The Koreshan Unity Collection: An Inside Look into Processing a Large Archival Collection (Part One)
Ever wonder what archivists mean when they say a collection is in process?
This is the first in a series of posts about processing a large historical records collection. Join us as we transform hundreds of boxes of disorganized, mislabeled files into an accessible, understandable, research-ready collection.
Assisted by National Historical Publications and Records Commission (NHPRC) grant funding, the State Archives of Florida is processing the records of the Koreshan Unity, a late 19th/early 20th century religious utopian community whose members shared a common belief in Koreshanity.
Among the Unity’s unique beliefs was their guiding principal that the Earth existed as a concave sphere. As a result, Earth’s populace lived inside the Earth, with the planets existing in the center of the sphere where the Earth’s core would otherwise have been.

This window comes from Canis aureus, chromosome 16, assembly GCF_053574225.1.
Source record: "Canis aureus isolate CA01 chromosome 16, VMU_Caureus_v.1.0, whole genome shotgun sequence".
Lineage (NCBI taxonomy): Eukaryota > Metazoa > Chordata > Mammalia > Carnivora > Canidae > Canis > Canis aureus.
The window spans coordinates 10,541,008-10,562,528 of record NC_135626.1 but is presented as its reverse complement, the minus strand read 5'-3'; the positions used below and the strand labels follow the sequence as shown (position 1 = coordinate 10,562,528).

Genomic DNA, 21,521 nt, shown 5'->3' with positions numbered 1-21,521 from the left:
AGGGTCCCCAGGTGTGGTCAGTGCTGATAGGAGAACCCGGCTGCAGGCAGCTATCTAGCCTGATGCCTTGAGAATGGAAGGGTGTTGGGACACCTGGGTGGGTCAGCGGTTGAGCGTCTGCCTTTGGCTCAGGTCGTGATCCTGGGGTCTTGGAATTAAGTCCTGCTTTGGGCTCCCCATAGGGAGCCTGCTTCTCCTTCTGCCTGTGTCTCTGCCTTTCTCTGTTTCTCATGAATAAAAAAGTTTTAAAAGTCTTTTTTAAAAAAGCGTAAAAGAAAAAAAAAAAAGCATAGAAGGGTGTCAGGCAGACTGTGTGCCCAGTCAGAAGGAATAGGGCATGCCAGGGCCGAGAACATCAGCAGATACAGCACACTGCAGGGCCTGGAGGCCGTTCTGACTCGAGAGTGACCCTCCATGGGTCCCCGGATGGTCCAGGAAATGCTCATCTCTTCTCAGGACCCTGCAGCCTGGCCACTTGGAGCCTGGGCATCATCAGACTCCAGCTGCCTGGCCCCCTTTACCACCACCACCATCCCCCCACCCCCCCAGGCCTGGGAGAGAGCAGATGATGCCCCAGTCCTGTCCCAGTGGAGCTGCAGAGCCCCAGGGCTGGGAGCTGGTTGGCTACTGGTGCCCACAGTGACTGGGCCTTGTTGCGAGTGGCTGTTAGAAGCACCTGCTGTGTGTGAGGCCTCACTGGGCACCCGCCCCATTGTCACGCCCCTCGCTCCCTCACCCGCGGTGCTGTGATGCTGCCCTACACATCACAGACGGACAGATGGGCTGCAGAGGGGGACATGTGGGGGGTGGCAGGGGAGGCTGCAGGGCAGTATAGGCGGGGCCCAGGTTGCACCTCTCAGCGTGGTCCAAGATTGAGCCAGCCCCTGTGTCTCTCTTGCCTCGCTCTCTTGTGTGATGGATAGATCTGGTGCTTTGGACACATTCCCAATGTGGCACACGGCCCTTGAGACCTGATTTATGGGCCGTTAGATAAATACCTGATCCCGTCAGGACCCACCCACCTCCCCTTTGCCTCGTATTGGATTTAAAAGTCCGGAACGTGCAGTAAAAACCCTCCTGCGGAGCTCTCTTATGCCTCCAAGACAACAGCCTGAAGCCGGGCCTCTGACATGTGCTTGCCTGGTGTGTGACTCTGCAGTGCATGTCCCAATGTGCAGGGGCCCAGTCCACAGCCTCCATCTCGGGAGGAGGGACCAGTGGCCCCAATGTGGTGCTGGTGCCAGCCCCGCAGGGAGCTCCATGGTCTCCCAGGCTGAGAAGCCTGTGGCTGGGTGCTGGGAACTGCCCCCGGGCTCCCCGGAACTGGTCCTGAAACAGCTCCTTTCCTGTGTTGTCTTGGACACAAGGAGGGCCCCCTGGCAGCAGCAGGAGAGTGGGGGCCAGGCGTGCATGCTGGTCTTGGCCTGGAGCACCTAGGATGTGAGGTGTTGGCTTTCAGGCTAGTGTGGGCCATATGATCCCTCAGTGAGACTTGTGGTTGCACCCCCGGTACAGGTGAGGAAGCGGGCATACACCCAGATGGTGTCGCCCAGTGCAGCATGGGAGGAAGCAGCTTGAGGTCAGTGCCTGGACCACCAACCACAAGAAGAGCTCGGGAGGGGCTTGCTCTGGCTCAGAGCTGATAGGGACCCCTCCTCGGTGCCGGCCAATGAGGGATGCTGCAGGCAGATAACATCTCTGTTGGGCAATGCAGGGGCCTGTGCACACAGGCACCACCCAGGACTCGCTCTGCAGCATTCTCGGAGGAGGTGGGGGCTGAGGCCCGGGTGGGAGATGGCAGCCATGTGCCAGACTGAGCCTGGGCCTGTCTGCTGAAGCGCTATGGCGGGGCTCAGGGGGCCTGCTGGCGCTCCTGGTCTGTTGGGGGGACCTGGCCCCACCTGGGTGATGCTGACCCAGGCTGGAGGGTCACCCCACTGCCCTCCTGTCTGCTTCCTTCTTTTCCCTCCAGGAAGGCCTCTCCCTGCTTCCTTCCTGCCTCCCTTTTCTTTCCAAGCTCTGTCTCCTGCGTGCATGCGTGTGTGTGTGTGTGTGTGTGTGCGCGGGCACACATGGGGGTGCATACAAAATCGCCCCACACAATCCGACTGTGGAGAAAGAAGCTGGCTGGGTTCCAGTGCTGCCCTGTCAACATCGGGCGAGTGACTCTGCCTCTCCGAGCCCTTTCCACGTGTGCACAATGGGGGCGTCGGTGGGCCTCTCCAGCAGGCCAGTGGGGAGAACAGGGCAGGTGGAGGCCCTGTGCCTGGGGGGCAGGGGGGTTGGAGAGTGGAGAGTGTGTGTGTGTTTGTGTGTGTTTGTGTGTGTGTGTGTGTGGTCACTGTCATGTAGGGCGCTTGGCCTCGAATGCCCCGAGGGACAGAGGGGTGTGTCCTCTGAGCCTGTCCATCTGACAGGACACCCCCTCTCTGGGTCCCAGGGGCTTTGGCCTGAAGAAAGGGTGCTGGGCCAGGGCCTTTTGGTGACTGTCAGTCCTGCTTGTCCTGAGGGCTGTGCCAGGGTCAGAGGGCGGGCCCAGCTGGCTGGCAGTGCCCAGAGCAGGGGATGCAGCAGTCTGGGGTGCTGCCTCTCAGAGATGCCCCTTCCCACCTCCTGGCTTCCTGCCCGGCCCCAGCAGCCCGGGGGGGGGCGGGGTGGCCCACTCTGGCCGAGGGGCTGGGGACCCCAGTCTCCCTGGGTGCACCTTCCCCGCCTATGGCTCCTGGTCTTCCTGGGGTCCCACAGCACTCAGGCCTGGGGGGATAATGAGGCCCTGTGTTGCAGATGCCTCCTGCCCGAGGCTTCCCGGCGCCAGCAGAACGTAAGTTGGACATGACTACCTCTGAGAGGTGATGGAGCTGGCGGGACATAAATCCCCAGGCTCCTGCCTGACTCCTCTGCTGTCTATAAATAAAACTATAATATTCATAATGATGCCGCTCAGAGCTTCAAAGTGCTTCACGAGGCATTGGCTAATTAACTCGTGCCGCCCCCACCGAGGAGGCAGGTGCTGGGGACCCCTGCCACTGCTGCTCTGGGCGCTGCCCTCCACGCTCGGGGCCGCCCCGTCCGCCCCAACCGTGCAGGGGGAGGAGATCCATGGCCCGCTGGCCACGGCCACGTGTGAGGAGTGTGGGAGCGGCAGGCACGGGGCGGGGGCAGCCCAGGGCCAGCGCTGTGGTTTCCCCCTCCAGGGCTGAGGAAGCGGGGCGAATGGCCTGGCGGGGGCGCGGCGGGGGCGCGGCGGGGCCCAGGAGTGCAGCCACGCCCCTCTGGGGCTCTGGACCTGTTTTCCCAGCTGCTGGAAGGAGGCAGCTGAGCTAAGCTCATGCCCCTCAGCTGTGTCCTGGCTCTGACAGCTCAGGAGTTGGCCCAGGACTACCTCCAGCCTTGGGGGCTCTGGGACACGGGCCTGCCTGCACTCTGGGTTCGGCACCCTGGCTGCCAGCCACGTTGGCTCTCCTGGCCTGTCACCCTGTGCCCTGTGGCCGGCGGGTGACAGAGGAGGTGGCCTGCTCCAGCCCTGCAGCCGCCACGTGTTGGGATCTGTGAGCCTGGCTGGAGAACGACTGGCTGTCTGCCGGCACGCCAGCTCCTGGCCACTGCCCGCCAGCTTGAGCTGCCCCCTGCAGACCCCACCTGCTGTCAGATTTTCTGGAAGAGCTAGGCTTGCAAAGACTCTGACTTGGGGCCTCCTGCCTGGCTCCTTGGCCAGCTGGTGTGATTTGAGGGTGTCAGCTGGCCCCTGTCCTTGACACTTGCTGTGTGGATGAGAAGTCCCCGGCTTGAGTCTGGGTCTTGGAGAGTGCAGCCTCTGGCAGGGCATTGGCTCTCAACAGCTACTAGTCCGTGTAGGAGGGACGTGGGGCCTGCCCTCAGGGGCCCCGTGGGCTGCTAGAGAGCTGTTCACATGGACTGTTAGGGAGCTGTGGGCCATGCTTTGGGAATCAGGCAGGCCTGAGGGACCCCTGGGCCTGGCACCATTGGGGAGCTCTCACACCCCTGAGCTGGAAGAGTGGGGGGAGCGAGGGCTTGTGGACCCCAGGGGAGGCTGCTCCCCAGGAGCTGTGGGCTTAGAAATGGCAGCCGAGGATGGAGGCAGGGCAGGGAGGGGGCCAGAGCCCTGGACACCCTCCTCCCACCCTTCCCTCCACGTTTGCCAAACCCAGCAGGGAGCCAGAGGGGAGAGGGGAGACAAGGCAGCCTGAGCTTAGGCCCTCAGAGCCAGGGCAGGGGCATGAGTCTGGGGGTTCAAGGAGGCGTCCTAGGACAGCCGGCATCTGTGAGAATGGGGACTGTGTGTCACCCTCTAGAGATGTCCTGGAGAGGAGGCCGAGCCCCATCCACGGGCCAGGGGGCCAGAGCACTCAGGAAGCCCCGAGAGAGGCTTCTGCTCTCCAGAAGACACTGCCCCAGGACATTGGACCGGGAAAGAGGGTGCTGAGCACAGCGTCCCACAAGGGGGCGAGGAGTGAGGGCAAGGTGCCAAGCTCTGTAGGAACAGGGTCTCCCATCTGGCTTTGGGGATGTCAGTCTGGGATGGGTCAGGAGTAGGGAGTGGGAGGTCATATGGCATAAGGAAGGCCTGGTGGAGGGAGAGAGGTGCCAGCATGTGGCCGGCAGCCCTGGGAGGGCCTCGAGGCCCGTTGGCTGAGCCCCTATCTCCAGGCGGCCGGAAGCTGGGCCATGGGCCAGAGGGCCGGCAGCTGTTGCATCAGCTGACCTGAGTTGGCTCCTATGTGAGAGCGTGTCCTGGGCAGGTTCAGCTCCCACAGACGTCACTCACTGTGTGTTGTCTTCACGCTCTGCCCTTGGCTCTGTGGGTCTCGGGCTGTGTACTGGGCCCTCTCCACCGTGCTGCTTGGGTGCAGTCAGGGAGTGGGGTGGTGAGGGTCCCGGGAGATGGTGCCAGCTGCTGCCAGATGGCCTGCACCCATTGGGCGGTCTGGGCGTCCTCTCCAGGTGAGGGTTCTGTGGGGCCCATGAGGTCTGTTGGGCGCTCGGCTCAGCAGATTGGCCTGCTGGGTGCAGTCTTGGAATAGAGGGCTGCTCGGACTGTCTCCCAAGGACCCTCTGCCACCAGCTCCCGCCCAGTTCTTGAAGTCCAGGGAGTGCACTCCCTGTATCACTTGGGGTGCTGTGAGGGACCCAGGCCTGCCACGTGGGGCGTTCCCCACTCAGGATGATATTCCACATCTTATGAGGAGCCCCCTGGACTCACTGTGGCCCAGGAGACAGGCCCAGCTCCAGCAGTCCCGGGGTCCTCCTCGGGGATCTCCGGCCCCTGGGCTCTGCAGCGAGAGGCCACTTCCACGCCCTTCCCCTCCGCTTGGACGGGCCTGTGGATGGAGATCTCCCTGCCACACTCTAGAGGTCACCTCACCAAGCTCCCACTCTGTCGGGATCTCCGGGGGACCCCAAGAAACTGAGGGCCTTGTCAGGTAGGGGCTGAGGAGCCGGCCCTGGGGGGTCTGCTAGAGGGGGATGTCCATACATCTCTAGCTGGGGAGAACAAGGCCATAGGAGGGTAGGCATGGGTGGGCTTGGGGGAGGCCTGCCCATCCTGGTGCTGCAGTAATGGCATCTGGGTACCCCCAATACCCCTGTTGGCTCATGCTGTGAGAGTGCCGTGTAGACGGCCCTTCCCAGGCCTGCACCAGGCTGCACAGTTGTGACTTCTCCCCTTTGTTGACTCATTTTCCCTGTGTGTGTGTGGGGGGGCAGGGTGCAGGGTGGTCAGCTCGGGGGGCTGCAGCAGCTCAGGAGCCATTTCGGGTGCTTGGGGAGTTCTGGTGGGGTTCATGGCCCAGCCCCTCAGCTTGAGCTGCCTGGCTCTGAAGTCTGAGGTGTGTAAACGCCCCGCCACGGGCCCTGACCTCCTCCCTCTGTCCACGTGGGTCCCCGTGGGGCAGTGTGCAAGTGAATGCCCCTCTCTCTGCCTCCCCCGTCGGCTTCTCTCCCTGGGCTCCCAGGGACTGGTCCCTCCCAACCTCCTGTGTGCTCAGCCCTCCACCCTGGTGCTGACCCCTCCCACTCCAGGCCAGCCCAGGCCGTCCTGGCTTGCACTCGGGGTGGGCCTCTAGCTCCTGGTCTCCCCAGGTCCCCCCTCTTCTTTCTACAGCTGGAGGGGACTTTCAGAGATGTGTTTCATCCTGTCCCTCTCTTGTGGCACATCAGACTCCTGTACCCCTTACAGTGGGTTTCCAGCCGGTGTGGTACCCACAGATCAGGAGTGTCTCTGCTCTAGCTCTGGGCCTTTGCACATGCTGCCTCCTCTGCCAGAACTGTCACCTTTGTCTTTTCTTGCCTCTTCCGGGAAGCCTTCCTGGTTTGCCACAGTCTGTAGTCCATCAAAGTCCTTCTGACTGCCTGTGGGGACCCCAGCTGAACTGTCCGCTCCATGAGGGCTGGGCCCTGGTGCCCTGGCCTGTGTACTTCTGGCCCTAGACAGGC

The Koreshan Unity collection contains many thousands of documents and photographs illustrating the members’ beliefs and the expression of those beliefs in their communal lifestyle. The collection accumulated for a century throughout the Unity’s existence. In 2008 and 2009, State Archives staff traveled to Estero, Florida, to evaluate the collection and identify materials of historical importance to be transferred to the Archives. Here is what we found in Estero:
With extensive assistance from Koreshan State Historic Site staff, archivists prepared and transported the historical records to Tallahassee so they could be preserved and made accessible.
Because the Koreshan Unity collection provides a unique look into both the archival process and Florida history, we’ve decided to share this journey with blog readers and patrons of the State Archives of Florida. Watch for future posts for more on the history of the Unity, collection processing activities and interesting finds in the collection.